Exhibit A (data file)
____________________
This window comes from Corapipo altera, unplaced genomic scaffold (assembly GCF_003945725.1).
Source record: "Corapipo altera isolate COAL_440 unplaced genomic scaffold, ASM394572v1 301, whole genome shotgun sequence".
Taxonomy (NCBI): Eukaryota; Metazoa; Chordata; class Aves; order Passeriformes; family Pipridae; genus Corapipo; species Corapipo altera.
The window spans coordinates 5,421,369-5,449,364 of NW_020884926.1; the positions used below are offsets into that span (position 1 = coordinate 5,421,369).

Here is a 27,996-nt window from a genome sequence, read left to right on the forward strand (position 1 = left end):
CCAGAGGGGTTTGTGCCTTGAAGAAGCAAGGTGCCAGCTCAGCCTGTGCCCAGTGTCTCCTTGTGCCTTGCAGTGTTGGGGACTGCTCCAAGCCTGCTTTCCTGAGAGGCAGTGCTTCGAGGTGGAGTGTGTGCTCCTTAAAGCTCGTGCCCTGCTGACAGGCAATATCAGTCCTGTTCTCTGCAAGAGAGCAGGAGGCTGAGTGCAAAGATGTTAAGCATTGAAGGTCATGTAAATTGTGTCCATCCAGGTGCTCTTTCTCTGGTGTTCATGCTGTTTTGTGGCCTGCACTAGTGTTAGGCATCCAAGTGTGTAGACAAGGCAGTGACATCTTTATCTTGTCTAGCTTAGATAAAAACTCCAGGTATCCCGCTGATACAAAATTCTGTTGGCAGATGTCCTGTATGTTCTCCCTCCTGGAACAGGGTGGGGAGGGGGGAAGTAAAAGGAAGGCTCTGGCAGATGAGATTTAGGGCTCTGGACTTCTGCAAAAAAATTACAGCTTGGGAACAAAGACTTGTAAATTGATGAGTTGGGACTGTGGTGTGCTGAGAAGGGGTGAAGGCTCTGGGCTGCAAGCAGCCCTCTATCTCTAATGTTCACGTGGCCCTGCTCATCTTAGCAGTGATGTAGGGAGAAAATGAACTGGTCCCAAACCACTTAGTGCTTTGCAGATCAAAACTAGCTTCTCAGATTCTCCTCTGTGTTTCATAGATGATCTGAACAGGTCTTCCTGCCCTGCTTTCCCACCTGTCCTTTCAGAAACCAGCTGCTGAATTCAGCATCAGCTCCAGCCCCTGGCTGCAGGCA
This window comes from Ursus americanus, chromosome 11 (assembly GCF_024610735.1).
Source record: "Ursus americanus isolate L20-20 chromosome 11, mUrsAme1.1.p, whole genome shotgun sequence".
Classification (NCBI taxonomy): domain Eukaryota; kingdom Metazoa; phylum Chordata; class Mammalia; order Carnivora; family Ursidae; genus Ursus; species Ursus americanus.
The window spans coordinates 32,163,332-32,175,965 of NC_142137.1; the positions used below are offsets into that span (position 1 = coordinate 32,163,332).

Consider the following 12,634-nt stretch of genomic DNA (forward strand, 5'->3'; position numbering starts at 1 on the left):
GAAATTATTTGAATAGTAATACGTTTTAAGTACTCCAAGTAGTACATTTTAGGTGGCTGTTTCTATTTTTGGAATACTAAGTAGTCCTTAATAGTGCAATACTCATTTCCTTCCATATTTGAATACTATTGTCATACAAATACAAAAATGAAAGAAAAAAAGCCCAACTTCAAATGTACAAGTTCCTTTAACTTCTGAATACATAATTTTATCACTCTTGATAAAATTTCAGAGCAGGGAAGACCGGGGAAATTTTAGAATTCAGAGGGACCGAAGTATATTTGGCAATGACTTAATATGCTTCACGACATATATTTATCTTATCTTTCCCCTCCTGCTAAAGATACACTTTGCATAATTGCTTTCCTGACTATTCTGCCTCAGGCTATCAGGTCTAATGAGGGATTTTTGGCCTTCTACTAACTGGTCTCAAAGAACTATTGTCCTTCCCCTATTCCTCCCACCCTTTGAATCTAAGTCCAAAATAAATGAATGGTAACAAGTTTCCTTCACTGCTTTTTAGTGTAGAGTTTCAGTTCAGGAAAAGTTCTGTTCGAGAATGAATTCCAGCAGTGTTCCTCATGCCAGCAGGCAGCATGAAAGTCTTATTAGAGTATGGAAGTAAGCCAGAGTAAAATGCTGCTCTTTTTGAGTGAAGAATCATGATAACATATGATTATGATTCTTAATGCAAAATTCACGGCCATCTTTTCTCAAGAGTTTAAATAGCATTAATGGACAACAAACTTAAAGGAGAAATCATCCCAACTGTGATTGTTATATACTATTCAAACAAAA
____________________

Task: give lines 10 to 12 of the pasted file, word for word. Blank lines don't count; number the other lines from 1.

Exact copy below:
The window spans coordinates 32,163,332-32,175,965 of NC_142137.1; the positions used below are offsets into that span (position 1 = coordinate 32,163,332).

Consider the following 12,634-nt stretch of genomic DNA (forward strand, 5'->3'; position numbering starts at 1 on the left):
GAAATTATTTGAATAGTAATACGTTTTAAGTACTCCAAGTAGTACATTTTAGGTGGCTGTTTCTATTTTTGGAATACTAAGTAGTCCTTAATAGTGCAATACTCATTTCCTTCCATATTTGAATACTATTGTCATACAAATACAAAAATGAAAGAAAAAAAGCCCAACTTCAAATGTACAAGTTCCTTTAACTTCTGAATACATAATTTTATCACTCTTGATAAAATTTCAGAGCAGGGAAGACCGGGGAAATTTTAGAATTCAGAGGGACCGAAGTATATTTGGCAATGACTTAATATGCTTCACGACATATATTTATCTTATCTTTCCCCTCCTGCTAAAGATACACTTTGCATAATTGCTTTCCTGACTATTCTGCCTCAGGCTATCAGGTCTAATGAGGGATTTTTGGCCTTCTACTAACTGGTCTCAAAGAACTATTGTCCTTCCCCTATTCCTCCCACCCTTTGAATCTAAGTCCAAAATAAATGAATGGTAACAAGTTTCCTTCACTGCTTTTTAGTGTAGAGTTTCAGTTCAGGAAAAGTTCTGTTCGAGAATGAATTCCAGCAGTGTTCCTCATGCCAGCAGGCAGCATGAAAGTCTTATTAGAGTATGGAAGTAAGCCAGAGTAAAATGCTGCTCTTTTTGAGTGAAGAATCATGATAACATATGATTATGATTCTTAATGCAAAATTCACGGCCATCTTTTCTCAAGAGTTTAAATAGCATTAATGGACAACAAACTTAAAGGAGAAATCATCCCAACTGTGATTGTTATATACTATTCAAACAAAA